Venezuela's opposition is staging the "mother of all marches" on Wednesday, accusing President Nicolas Maduro of resorting to dictatorial measures to quash popular outrage over a deepening economic crisis.
In the culmination of a fortnight of violent demonstrations that killed five people, marchers around the country will demand the government present a timeline for delayed elections, halt a security crackdown on protests, and respect the autonomy of the opposition-led legislature.
Maduro, who says recent protests have been little more than opposition efforts to foment violence and topple his government, has called on sympathizers of the ruling Socialist Party to hold a competing march in Caracas.
"This is a government in its terminal phase," two-time presidential candidate Henrique Capriles told Reuters on Tuesday evening.
"This is going to escalate ... and force Maduro, and his regime, to hold free and democratic elections."
Venezuelans have for years been furious about a collapsing economy in which basic food products are a struggle to obtain and triple-digit inflation is steadily eroding consumer spending power. But a Supreme Court decision in March to assume the powers of the opposition-led Congress sparked a wave of protests that have not ebbed, even though the court has partly reversed the measure in the face of international condemnation.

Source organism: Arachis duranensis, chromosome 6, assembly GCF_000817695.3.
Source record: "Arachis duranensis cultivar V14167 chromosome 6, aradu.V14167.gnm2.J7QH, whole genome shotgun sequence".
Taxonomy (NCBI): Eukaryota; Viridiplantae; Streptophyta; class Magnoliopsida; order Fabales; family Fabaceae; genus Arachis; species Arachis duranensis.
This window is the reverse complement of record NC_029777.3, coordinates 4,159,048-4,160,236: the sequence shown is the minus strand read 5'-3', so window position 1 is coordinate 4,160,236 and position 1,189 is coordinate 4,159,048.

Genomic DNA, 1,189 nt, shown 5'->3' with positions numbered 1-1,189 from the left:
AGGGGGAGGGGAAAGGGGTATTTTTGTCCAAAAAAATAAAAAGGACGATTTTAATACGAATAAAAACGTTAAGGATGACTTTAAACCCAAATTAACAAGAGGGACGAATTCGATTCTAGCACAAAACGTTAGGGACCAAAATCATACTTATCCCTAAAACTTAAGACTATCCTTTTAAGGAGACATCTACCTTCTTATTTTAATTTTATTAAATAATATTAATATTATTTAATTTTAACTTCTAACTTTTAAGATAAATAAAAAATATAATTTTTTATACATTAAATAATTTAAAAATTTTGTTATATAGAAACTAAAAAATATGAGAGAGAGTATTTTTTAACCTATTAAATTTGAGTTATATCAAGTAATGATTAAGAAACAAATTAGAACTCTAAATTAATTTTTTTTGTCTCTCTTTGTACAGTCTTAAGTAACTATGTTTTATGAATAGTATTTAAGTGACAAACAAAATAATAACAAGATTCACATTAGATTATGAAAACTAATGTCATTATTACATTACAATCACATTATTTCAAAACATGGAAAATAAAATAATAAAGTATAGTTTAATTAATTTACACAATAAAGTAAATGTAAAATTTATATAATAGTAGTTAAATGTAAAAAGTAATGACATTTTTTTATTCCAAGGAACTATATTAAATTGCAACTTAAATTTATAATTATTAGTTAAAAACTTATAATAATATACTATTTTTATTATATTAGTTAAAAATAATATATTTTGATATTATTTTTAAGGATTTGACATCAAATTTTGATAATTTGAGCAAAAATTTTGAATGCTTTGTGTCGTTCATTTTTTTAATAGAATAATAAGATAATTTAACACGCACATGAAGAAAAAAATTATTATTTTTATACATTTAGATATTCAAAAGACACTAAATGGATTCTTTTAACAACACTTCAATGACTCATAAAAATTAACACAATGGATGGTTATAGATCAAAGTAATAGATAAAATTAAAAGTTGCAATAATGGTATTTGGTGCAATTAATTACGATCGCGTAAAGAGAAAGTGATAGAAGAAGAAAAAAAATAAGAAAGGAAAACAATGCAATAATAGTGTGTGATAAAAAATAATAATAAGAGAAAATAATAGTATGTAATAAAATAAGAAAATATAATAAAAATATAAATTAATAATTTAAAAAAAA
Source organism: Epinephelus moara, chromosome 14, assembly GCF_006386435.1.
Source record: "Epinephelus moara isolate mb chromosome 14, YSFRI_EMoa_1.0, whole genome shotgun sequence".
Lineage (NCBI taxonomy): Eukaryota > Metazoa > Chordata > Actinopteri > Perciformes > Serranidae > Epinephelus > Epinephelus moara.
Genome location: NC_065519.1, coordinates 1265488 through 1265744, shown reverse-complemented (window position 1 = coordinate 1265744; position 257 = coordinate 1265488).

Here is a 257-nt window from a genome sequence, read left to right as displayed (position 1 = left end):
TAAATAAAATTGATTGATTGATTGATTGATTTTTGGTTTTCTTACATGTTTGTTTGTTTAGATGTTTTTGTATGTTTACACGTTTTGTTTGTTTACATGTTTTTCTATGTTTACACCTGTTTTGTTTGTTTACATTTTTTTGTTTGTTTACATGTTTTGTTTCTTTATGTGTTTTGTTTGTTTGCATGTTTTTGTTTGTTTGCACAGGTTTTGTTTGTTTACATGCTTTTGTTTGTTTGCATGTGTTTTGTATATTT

Further spurring outrage was a decision by the national comptroller's office earlier this month to disqualify Capriles from holding office for 15 years, dashing his hopes for the presidency.
The elections council, which is sympathetic to the government, has delayed votes for state governors which were supposed to take place last year. The opposition says this is because the ruling Socialist Party is likely to fare poorly in such a vote.
Calls for Elections
Eleven Latin American countries issued a joint statement this week calling on authorities to set a time frame for elections to "allow for a quick solution to the crisis that Venezuela is living through."
Marches have repeatedly ended in clashes between demonstrators and security forces, with rock-throwing youths squaring off against tear-gas-lobbing security forces in confused melees that drag on well into the evening.
The opposition will congregate at more than two dozen meeting points around Caracas and attempt to converge on the office of the state ombudsman, a guarantor of human rights.
Previous efforts to march there have been blocked by the National Guard, resulting in clashes. As has become common in recent weeks on protest days, Venezuelan authorities will close 27 metro stations and likely set up checkpoints to slow entry to the city.
Socialist Party officials dismiss the opposition marches as efforts to destabilize the government, pointing to protester barricades and vandalism, and have called on supporters to rally around Maduro.
"The great Chavista mobilization toward Caracas has begun," wrote Socialist Party Vice President Diosdado Cabello on Twitter, referring to late socialist leader Hugo Chavez. "Let's all go conquer the peace, defend the fatherland, the constitution, the revolution."
But pro-government marches no longer have the fervor or numbers of those of Maduro's predecessor. Opposition leaders also accuse the government of infiltrating marches with violent protesters as a way of discrediting them.
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